A few weeks ago we saw just how much damage strong winds can cause in a few hours. Many trees came down across the whole country and here at Falls of Clyde we almost had to spend a night in the office due to a road block at New Lanark.
While the destruction of old trees isn’t something we want to see, it is actually something we should be expecting over the coming years. You may not have noticed but a large proportion of the trees blown down by Storm Ali were Beech (Fagus sylvatica). This is a species with a shallow root structure, making it more susceptible to wind damage than many of our native species.
In recent years Beech has been considered to have somewhat of an identity crisis because scientists were unsure whether or not the species we find in Scotland was in-fact native. This is because Beech trees are naturally found only in southern parts of England. Those in Scotland – usually lining roads and avenues – were brought up in the Victorian period, and have colonised our countryside well ever since. Last year the experts finally discovered that the species growing in Scotland did originate from the UK and not mainland Europe… but that still doesn’t help with the problem of them blowing over easily. In fact, as many of these Beech trees are of similar age they will become weaker at the same time and in high winds their root systems may not have the capacity to support their weight.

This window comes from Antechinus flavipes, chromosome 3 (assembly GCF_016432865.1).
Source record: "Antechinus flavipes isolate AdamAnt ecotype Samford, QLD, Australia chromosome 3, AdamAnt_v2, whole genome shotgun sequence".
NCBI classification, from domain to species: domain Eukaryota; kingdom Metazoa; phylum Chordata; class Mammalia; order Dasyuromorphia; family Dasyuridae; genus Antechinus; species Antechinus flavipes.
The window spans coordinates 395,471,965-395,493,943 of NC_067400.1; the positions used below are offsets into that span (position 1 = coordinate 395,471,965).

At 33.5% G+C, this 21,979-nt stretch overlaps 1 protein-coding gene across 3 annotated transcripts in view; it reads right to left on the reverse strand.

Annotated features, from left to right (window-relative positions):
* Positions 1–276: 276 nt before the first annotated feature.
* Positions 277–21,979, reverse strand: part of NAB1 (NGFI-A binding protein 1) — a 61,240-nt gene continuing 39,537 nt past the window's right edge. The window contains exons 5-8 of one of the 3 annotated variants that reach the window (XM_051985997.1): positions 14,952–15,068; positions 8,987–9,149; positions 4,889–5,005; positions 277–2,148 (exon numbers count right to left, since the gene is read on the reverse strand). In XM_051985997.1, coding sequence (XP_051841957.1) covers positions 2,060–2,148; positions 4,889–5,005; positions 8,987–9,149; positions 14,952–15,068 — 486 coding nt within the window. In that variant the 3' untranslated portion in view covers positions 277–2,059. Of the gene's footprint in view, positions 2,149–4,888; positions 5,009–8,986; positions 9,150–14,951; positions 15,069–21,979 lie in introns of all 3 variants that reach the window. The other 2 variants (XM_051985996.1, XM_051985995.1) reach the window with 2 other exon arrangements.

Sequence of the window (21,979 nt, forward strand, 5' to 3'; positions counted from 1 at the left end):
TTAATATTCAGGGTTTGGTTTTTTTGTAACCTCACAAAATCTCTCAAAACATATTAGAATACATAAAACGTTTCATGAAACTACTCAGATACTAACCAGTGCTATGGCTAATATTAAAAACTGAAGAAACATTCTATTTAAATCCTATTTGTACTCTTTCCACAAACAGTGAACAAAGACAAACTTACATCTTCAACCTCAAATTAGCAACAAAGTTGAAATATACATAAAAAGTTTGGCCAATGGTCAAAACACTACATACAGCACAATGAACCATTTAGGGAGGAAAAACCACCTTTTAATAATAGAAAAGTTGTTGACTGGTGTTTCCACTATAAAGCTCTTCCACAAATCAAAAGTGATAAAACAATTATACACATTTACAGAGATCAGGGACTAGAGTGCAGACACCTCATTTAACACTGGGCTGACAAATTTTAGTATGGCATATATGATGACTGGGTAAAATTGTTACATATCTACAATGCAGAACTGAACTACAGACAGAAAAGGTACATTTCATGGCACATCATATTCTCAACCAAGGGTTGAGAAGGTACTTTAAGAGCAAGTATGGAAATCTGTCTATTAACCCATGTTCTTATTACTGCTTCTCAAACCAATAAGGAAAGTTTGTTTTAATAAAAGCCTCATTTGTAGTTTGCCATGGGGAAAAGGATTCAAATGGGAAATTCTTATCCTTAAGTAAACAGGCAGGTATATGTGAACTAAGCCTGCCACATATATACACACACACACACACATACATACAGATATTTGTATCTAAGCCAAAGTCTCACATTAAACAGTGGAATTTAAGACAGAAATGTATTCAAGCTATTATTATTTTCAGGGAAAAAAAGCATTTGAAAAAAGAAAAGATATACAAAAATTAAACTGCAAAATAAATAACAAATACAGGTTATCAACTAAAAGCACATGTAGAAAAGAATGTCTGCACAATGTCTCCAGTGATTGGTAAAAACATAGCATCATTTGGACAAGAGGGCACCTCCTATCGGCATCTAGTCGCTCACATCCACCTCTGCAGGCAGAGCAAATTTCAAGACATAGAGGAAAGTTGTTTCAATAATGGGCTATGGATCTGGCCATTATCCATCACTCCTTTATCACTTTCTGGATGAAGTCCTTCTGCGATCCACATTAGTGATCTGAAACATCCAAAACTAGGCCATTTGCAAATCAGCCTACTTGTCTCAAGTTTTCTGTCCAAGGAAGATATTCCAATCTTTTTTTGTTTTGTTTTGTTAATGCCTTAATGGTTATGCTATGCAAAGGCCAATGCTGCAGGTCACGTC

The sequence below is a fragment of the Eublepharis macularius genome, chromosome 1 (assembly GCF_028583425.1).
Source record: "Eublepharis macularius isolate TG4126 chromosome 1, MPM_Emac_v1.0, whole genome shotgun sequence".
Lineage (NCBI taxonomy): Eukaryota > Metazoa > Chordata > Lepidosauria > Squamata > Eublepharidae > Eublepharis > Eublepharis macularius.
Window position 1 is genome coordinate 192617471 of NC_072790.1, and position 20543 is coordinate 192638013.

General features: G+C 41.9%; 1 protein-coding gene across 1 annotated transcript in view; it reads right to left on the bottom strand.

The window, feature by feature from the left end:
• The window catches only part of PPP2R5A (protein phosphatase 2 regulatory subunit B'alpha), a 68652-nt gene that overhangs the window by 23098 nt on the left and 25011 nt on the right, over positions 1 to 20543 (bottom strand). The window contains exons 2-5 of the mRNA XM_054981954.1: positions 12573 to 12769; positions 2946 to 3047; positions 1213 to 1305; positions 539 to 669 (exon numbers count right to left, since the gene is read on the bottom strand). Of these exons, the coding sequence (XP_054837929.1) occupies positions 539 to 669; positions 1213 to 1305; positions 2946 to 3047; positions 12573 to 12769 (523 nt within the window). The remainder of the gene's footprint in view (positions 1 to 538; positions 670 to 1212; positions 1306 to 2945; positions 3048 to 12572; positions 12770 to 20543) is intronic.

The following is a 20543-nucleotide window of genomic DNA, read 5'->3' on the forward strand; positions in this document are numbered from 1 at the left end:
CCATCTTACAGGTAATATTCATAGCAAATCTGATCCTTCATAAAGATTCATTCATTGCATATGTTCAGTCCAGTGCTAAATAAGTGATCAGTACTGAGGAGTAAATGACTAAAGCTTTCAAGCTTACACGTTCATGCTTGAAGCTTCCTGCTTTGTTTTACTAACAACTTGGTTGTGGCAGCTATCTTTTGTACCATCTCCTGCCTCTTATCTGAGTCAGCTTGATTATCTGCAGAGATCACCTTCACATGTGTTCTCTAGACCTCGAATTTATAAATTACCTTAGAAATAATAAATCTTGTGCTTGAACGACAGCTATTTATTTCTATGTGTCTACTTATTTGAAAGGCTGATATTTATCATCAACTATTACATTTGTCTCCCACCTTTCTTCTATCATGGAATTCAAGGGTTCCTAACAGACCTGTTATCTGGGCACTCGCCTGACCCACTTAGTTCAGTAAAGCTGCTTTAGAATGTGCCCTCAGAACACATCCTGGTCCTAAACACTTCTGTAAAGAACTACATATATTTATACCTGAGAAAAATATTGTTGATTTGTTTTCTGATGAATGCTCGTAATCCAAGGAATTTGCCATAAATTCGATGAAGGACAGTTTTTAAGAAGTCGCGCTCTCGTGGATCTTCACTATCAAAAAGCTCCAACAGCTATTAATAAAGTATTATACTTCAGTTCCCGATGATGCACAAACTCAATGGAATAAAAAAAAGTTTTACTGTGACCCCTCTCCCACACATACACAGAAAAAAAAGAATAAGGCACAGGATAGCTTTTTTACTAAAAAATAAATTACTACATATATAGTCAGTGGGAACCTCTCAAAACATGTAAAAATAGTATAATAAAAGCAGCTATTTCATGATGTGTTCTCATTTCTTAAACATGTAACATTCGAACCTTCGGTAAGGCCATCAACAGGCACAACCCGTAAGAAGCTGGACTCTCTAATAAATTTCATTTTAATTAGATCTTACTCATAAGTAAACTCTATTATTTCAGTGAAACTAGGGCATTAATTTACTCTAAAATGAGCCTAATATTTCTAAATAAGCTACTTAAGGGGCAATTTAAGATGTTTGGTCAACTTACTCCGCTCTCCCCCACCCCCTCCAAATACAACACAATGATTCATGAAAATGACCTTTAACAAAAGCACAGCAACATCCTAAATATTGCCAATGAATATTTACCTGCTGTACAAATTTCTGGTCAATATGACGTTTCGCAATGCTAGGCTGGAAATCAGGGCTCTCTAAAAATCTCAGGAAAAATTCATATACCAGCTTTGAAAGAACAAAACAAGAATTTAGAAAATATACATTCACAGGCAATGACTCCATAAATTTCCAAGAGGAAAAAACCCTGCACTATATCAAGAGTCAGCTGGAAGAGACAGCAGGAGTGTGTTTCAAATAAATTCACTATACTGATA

Beech is widespread across mainland Europe, except in Scandinavia which experiences similar weather to Scotland. It’s likely that this species prefers a calmer climate, however our ancestors weren’t thinking about that when they planted them here over 100 years ago!
Jenny Mann, Falls of Clyde Assistant Ranger
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